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French citizens from some overseas regions have begun voting in the country's presidential election. The first votes were cast in Saint Pierre and Miquelon off eastern Canada - but voting in mainland France will be on Sunday.
Socialist Segolene Royal is battling conservative candidate Nicolas Sarkozy. In the final day of campaigning on Friday, Ms Royal said her rival's election might spark riots. Mr Sarkozy accused her of verbal violence.
Voting got under way on Saturday in the tiny French territory of Saint Pierre and Miquelon, which has 5,000 registered voters in a population of 6,300.
Voting also takes place early in French Guyana and the Caribbean islands of Martinique and Guadeloupe to offset problems of time difference.
Mainland polling booths open at 0800 (0600 GMT) on Sunday.
On the last day of campaigning on Friday Ms Royal said that electing Mr Sarkozy could spark riots and violence and that he was a "dangerous choice".
"It is my responsibility today to alert people to the risk of [his] candidature with regards to the violence and brutality that would be unleashed in the country," she said.
Mr Sarkozy reacted angrily, accusing Ms Royal of breaking "elementary rules of democracy".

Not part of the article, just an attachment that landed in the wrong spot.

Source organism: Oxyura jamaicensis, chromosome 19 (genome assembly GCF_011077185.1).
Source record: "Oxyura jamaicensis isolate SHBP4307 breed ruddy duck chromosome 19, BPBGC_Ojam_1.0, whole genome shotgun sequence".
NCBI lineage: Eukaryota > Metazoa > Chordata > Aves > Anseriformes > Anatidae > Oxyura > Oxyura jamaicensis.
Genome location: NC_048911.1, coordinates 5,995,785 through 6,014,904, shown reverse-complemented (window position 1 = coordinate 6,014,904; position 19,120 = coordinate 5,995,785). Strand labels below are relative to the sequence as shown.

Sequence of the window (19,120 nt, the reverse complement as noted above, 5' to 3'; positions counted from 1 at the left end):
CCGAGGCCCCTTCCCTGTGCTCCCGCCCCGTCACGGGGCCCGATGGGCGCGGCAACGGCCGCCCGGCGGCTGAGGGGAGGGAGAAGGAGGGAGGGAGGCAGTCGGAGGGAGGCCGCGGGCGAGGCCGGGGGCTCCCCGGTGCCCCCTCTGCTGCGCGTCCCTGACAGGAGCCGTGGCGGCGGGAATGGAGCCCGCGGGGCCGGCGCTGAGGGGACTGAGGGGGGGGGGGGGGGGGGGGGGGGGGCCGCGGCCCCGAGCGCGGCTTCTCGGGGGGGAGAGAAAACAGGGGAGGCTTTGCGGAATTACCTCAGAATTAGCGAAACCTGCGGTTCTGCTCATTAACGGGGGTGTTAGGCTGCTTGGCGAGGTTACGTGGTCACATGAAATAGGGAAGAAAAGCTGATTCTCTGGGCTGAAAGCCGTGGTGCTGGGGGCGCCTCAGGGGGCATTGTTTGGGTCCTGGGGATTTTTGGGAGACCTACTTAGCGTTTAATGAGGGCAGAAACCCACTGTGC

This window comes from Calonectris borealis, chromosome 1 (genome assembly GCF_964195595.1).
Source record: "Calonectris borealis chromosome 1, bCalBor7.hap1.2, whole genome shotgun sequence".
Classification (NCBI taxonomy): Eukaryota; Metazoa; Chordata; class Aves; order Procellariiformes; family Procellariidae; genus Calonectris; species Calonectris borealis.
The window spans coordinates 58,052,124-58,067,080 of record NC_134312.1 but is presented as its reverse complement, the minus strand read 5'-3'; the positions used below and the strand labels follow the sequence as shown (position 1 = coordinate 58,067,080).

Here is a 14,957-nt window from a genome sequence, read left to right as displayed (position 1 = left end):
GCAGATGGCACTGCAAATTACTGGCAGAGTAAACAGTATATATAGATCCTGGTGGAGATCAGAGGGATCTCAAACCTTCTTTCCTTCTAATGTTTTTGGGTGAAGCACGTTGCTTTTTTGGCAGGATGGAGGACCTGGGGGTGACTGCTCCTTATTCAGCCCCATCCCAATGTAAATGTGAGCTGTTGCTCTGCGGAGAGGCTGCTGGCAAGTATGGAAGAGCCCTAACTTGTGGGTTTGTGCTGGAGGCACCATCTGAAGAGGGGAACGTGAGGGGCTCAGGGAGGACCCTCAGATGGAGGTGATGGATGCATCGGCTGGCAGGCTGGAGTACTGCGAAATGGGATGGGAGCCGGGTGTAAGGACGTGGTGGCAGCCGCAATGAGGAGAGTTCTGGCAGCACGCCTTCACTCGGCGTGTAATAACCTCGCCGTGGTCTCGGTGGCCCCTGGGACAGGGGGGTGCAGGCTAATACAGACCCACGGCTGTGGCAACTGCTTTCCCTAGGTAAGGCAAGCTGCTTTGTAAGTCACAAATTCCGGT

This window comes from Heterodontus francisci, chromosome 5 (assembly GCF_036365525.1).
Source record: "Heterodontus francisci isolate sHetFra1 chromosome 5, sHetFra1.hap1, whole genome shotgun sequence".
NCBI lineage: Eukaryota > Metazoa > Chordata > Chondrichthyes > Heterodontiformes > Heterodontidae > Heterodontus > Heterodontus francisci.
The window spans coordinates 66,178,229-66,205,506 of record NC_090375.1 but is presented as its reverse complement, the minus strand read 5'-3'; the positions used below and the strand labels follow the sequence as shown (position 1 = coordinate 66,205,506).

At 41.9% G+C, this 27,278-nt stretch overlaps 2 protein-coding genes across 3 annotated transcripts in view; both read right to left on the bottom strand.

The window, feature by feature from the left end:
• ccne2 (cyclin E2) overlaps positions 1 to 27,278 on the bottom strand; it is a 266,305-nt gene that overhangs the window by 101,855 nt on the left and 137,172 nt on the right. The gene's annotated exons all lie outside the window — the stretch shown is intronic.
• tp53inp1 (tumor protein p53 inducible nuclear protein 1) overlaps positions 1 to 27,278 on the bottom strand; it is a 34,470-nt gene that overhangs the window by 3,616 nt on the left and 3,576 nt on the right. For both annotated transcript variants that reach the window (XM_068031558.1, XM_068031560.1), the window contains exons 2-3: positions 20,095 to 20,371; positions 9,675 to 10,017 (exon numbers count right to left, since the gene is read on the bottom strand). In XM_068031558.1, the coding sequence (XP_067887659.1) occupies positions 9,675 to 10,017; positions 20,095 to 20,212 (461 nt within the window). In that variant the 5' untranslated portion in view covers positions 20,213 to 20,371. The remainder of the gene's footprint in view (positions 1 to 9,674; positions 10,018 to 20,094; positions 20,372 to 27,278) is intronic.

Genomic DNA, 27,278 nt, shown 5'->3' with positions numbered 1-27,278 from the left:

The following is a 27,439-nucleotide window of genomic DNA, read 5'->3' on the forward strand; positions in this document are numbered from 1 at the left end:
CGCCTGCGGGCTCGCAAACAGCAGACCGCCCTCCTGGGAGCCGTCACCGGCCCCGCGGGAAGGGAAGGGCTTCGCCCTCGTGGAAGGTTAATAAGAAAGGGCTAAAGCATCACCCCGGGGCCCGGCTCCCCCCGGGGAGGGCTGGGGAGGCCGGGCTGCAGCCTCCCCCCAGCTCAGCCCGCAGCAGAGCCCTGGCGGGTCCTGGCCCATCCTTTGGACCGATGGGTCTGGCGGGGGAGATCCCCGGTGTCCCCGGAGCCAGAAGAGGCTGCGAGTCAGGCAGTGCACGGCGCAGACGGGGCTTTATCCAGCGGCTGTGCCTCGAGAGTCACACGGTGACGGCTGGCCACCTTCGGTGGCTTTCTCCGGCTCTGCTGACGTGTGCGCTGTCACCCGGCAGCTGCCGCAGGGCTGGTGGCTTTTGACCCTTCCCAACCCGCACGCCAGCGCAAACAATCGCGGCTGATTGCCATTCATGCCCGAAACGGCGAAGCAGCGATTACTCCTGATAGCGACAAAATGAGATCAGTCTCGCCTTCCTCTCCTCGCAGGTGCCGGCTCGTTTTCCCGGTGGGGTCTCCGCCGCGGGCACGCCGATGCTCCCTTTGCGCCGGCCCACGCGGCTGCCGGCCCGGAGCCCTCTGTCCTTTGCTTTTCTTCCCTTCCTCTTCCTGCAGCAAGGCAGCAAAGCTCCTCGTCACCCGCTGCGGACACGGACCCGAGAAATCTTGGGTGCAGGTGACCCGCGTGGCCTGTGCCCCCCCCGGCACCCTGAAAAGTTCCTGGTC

He said he could not understand why Ms Royal had felt the need to resort to "verbal violence".
"I told Ms Royal that politics should be about respect, openness, tolerance, unity. I feel she's just ending with violence, a certain feverishness. France deserves something else."
As polls showed the Socialists falling ever further behind, Royal issued a series of increasingly dire predictions on Friday, forecasting that widespread violence would erupt if Sarkozy was elected.
Royal: 'Dangerous choice'
"Choosing Nicolas Sarkozy would be a dangerous choice," Royal told RTL radio.
"It is my responsibility today to alert people to the risk of (his) candidature with regards to the violence and brutality that would be unleashed in the country [if he won]," she said.
Pressed on whether there would actually be violence, Royal said: "I think so, I think so," referring specifically to France's volatile suburbs hit by widespread rioting in 2005.
Sarkozy: 'Violent feelings'
A seemingly-relaxed Sarkozy laughed off Royal's comments.
"She's not in a good mood this morning. It must be the opinion polls," he told Europe 1 radio.
"She's finishing in violence, in a certain state of feverishness," he later told reporters during a trip to the Alps.
"When I hear her remarks, I wonder why a woman of her qualities carries such violent feelings. It adds nothing to the debate."
Sarkozy topped the first round vote on April 22 with 31.2 per cent of the ballot against 25.9 per cent for Royal.